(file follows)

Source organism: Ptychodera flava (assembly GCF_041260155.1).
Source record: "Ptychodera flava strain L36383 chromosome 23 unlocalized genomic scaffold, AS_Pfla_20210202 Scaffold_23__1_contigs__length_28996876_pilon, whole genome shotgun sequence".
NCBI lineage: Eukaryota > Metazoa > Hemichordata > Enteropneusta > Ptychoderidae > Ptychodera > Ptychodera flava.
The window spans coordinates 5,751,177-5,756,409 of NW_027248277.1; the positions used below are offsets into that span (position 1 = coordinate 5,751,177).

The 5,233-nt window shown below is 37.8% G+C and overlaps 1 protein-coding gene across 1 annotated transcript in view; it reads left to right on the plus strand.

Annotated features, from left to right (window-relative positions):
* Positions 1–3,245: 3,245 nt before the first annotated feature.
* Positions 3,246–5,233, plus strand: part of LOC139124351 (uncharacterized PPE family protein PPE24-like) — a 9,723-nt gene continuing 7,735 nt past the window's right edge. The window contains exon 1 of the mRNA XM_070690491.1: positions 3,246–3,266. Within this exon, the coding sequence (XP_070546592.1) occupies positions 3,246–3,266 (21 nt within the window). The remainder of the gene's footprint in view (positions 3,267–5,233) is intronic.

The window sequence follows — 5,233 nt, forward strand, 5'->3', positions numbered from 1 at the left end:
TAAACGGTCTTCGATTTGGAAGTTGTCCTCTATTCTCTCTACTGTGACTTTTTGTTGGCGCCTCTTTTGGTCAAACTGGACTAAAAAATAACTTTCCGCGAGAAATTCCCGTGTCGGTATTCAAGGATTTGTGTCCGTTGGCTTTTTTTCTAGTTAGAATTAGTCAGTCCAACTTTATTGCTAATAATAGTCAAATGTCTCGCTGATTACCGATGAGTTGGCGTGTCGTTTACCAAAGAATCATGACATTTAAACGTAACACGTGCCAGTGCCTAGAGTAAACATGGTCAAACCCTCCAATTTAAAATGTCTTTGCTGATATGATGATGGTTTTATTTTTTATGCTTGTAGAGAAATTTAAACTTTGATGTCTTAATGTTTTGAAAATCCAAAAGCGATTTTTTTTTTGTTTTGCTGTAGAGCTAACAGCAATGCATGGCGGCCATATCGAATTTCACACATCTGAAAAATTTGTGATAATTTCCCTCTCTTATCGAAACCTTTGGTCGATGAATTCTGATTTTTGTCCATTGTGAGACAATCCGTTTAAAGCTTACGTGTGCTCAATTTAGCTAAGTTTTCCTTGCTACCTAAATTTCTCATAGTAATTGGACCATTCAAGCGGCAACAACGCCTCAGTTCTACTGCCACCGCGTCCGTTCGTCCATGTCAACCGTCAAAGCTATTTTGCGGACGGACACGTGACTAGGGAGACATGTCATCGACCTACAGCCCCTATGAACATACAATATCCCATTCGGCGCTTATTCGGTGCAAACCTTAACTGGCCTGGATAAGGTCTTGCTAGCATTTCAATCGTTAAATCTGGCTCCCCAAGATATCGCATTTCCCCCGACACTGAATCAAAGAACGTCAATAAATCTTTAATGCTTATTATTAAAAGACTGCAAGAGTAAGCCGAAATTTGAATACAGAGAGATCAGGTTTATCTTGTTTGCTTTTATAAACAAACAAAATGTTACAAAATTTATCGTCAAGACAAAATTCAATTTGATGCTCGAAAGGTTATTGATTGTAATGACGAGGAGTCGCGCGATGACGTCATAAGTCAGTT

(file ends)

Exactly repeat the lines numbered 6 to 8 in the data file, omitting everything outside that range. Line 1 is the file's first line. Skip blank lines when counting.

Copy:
Annotated features, from left to right (window-relative positions):
* Positions 1–3,245: 3,245 nt before the first annotated feature.
* Positions 3,246–5,233, plus strand: part of LOC139124351 (uncharacterized PPE family protein PPE24-like) — a 9,723-nt gene continuing 7,735 nt past the window's right edge. The window contains exon 1 of the mRNA XM_070690491.1: positions 3,246–3,266. Within this exon, the coding sequence (XP_070546592.1) occupies positions 3,246–3,266 (21 nt within the window). The remainder of the gene's footprint in view (positions 3,267–5,233) is intronic.